The Social Security Administration has rules you must follow to receive your full benefits. Regardless of age, it is important to fulfill these steps and keep abreast of potential threats to your Social Security benefits.
Read about seven key truths than can have a big impact on your Social Security benefits. Once you've educated yourself, start planning for retirement. You are never too young to figure out how to maximize your Social Security income.
1. Collecting Social Security Too Early Can Reduce Your Payout
Employers take money out of workers' paychecks for Social Security taxes. In return, workers earn "credits" toward benefits. The number of credits you need to get full retirement benefits varies depending on when you were born.
If you were born in 1929 or later, you need 40 credits, which translates to 10 years of work. Your credits remain on your Social Security record even if you stop working before you earn enough qualifying credits. That way, you can return to work at a later time and add the new credits to the old so you can qualify for benefits. If you don't have enough credits, however, you cannot collect benefits.
To receive your full Social Security benefits, you must apply at your full retirement age. Anyone born between the years 1943 and 1954 is eligible for full benefits at age 66.
If you were born in 1955 or after, the age at which you can collect full benefits gradually increases to age 67. Although 65 is no longer the magic age to collect your full retirement, you should apply up for Medicare three months before you reach that age.
You can apply for Social Security benefits prior to your full retirement age. But if you do so, your monthly benefit will be substantially lower than what you'll get by waiting until full retirement age or beyond.
2. Being Eligible for Social Security Can Help Family Members
Some members of your family might be entitled to receive benefits if you are collecting Social Security. Those qualified members include:
- A spouse who is 62 or older
- A spouse who is younger than 62 if he is taking care of an entitled child who is younger than 16 or disabled
- Former spouses who are 62 or older
- Children up to age 18, or 19 if they are full-time students who have not graduated from high school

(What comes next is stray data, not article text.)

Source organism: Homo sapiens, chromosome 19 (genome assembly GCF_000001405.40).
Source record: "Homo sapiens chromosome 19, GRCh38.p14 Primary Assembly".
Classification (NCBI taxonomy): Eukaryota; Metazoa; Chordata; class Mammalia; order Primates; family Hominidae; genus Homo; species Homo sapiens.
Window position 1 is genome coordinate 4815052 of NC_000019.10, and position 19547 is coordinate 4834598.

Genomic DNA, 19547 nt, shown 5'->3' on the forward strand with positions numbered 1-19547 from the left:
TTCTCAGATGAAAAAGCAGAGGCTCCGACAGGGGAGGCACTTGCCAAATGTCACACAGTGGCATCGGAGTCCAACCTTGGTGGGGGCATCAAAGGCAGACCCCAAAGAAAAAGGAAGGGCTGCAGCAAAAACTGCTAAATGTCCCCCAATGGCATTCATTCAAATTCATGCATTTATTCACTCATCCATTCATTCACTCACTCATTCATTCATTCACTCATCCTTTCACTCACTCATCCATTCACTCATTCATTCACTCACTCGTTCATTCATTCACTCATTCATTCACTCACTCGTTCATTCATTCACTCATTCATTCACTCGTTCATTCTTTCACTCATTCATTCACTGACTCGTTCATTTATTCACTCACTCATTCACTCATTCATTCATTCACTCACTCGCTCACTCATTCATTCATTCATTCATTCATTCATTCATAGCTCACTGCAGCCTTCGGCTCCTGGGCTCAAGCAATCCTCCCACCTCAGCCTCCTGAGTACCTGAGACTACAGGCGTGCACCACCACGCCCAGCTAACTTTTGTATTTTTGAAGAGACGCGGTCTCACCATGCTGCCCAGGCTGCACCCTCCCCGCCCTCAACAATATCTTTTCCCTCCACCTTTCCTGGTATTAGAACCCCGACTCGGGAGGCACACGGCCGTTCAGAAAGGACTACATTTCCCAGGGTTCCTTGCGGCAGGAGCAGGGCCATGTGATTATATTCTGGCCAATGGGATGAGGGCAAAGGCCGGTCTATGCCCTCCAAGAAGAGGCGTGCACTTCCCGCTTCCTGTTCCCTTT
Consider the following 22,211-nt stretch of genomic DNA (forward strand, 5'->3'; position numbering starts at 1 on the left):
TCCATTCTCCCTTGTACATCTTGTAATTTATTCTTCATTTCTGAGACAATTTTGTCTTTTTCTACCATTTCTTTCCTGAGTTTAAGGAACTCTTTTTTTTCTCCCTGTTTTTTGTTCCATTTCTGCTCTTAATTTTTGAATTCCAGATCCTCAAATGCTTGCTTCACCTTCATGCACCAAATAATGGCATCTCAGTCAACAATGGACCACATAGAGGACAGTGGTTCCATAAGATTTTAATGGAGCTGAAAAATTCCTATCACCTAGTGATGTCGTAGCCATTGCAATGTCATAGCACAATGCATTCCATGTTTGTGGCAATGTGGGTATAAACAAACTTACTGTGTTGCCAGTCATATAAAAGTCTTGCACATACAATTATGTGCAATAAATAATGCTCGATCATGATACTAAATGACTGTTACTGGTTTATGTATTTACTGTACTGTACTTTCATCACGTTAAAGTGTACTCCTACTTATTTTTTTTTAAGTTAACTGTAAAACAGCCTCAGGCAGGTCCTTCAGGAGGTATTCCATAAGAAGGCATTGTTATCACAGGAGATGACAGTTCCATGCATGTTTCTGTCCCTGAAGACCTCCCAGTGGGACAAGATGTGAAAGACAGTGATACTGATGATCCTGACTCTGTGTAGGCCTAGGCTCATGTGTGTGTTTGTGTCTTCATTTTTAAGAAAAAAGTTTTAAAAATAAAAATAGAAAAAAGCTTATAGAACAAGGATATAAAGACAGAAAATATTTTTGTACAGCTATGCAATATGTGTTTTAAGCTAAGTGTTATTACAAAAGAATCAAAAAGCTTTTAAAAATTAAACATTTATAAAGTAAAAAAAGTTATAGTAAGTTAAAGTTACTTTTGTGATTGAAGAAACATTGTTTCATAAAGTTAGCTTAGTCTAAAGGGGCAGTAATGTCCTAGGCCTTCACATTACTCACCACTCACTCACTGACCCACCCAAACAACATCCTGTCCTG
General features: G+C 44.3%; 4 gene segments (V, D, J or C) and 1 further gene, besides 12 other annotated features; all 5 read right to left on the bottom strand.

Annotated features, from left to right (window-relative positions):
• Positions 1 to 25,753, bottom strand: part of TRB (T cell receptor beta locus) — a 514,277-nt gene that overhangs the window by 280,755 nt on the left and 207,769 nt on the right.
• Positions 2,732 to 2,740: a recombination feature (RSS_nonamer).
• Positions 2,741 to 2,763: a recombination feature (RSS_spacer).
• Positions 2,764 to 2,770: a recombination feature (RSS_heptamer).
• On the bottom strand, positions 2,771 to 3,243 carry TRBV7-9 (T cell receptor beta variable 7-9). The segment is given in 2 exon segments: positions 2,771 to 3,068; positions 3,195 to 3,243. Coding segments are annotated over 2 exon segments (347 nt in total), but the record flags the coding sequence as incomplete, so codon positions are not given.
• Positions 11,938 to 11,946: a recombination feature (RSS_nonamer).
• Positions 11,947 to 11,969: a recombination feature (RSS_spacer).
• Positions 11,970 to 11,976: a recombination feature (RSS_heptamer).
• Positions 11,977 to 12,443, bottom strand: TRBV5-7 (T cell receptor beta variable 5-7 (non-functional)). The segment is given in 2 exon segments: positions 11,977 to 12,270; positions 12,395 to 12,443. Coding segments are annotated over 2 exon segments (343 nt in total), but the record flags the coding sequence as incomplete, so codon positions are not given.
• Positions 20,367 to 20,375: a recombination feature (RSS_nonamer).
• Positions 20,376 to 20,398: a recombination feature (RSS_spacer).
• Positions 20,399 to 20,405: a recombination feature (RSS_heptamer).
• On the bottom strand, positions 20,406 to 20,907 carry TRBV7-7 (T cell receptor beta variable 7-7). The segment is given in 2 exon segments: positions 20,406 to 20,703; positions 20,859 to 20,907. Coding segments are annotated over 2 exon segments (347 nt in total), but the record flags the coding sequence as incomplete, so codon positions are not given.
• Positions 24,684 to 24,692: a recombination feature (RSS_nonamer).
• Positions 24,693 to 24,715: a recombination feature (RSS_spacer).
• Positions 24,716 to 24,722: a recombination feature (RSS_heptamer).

- Disabled children of any age
If you are receiving or are eligible for benefits, your spouse also might be eligible for them even if he did not contribute to Social Security, but he must be at least 62. He also can qualify to receive Medicare at 65.
If your spouse qualifies on his own record, he will receive that amount first. If your benefit is higher, he will get an additional amount — which goes on your record — so that the combination of benefits equals the higher amount.
If your spouse starts getting benefits between the age of 62 and his full retirement age, the amount will be permanently reduced by a percentage based on the number of months left until his full retirement age.
If your spouse is collecting benefits and is under his full retirement age, his earnings might affect his benefits. If he is at his full retirement age, his benefit can't be more than half of your full retirement amount.
3. Working Too Much Before Full Retirement Can Cut Your Payout
If you retire before full retirement age, you will be subject to earning limits. If you retire early and continue to work, Social Security will deduct $1 in benefits for each $2 you earn above the annual limit for any full year you remain under full retirement age. For 2017, the annual limit is $16,920.
During the year you reach full retirement age, Social Security will reduce your benefits $1 for every $3 you make over a different annual limit — $44,880 in 2017.
Social Security continues reducing your benefit until the month you reach full retirement age. Once you reach full retirement age, you can keep working without having your benefits reduced regardless of how much you earn.
Typically, if you are in your first year of retirement, you might be eligible for a special pass. Social Security will likely give you a full check for any month you earn under a certain limit, regardless of how much you earn over the year. Specific rules apply, though, so check with Social Security to make sure you are eligible.
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4. Receiving a Pension From Some Companies Can Reduce Your Benefit